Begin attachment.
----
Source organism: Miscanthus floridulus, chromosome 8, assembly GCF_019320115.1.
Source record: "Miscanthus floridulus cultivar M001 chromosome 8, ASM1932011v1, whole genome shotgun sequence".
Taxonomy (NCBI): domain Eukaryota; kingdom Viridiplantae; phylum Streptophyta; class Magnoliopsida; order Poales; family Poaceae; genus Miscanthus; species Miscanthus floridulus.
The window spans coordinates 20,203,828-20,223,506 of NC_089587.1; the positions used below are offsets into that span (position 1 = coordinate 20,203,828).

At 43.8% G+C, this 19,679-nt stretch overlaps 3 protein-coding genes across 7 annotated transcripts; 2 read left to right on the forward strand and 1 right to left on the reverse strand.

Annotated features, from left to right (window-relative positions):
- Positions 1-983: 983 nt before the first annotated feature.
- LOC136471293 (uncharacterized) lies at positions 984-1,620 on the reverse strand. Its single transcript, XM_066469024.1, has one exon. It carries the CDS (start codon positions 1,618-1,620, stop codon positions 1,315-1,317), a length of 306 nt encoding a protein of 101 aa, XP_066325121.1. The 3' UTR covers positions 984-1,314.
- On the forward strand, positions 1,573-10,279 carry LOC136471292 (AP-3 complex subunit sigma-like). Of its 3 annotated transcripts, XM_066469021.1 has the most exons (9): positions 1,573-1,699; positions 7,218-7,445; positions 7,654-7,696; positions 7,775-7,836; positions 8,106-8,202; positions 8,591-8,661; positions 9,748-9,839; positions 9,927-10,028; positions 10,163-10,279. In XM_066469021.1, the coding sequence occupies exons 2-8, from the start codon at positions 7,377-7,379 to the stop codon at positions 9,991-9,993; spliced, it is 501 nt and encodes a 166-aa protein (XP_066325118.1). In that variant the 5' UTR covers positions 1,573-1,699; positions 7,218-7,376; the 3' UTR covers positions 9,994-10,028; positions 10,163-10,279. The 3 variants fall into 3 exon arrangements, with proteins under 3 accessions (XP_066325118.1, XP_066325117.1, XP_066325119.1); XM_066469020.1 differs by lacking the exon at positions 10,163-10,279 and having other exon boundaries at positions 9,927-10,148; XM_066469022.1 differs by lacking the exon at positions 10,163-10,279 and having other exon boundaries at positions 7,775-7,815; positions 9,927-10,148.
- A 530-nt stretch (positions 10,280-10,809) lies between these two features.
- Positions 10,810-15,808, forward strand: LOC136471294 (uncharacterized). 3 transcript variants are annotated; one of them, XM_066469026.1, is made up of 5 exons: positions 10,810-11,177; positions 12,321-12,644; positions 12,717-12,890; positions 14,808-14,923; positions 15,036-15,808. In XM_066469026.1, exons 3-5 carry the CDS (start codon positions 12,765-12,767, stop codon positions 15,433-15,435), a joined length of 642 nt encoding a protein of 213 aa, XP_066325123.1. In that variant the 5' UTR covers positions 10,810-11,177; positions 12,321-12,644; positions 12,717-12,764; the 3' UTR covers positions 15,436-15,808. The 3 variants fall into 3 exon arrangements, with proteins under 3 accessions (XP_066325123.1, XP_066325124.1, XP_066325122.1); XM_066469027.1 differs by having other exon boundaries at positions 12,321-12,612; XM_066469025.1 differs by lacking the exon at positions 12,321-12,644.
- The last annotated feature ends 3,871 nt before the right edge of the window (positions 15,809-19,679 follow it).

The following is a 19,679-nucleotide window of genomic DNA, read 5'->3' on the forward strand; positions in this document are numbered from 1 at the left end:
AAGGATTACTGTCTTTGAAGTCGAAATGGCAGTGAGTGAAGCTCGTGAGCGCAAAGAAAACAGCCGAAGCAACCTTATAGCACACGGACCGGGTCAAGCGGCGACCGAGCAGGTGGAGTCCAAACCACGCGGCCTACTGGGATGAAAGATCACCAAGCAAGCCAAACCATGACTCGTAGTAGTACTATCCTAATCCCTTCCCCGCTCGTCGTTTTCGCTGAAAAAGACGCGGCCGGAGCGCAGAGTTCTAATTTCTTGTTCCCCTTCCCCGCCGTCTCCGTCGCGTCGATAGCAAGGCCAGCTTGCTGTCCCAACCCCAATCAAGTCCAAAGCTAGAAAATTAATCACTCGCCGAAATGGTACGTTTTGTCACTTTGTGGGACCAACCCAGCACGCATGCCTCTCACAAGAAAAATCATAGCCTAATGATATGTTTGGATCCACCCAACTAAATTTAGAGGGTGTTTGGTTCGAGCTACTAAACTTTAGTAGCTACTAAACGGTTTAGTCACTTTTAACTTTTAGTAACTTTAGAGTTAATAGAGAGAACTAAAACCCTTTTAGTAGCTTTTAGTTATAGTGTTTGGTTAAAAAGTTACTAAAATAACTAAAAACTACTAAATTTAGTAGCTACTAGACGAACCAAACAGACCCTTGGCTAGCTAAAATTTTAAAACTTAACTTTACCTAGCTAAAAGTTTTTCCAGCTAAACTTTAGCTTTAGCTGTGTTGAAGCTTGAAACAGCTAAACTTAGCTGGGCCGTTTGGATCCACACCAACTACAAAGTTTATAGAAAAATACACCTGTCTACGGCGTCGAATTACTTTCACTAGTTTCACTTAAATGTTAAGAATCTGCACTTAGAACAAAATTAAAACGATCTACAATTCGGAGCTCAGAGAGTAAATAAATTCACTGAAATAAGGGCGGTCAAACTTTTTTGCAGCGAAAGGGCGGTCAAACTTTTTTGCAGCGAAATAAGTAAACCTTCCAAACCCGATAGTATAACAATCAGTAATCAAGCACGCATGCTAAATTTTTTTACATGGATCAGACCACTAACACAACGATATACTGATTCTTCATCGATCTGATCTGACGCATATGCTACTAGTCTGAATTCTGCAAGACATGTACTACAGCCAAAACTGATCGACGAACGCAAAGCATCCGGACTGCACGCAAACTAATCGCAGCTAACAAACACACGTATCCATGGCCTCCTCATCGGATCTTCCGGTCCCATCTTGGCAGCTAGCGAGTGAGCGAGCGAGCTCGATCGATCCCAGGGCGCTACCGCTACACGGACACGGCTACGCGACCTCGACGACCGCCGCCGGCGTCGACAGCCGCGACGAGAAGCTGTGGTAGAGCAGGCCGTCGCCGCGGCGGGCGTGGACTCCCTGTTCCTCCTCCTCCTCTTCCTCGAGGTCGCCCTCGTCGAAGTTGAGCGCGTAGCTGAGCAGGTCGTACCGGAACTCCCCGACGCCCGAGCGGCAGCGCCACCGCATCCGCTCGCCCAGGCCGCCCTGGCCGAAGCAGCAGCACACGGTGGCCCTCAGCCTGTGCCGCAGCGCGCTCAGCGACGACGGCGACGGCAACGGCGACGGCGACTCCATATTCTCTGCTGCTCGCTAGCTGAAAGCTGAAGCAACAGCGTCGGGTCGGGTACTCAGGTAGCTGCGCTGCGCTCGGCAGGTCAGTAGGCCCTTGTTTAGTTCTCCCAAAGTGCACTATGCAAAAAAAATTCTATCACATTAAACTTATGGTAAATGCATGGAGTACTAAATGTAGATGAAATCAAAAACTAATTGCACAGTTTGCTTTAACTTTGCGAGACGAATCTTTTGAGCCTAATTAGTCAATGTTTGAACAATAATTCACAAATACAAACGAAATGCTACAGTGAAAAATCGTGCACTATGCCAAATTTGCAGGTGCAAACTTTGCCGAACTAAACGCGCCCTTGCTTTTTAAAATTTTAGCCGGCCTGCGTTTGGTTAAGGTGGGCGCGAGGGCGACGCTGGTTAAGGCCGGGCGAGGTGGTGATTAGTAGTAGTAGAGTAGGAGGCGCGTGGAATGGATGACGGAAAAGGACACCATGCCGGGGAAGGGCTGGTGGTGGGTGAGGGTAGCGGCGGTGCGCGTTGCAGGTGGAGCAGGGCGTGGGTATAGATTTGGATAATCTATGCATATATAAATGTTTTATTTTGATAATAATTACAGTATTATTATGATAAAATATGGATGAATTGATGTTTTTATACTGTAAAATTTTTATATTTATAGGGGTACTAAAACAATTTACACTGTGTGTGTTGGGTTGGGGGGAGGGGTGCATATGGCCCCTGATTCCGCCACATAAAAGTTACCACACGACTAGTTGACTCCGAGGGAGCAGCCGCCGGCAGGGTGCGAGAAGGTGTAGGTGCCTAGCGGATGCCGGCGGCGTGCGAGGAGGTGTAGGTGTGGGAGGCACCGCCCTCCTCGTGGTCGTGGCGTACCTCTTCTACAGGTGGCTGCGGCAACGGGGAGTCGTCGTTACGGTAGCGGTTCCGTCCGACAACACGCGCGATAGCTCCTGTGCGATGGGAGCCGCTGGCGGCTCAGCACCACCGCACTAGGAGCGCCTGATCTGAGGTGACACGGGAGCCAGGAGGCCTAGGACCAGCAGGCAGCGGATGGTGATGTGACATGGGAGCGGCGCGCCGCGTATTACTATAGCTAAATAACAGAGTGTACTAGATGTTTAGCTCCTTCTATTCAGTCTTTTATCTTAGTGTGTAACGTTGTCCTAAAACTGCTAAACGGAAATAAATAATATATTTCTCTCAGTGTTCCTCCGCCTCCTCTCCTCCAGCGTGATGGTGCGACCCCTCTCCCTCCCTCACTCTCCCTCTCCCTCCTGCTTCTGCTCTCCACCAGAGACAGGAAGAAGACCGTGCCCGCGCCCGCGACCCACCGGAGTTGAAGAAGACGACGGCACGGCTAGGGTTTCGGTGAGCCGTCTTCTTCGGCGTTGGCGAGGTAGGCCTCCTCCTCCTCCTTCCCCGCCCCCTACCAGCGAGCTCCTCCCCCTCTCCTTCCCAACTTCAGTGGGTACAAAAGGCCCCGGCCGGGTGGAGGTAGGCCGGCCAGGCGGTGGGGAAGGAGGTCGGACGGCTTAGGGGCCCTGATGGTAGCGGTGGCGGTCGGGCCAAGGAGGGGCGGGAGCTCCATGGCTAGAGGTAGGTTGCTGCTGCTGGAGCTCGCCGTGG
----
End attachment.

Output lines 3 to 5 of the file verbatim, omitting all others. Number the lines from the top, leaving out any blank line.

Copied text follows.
Taxonomy (NCBI): domain Eukaryota; kingdom Viridiplantae; phylum Streptophyta; class Magnoliopsida; order Poales; family Poaceae; genus Miscanthus; species Miscanthus floridulus.
The window spans coordinates 20,203,828-20,223,506 of NC_089587.1; the positions used below are offsets into that span (position 1 = coordinate 20,203,828).

At 43.8% G+C, this 19,679-nt stretch overlaps 3 protein-coding genes across 7 annotated transcripts; 2 read left to right on the forward strand and 1 right to left on the reverse strand.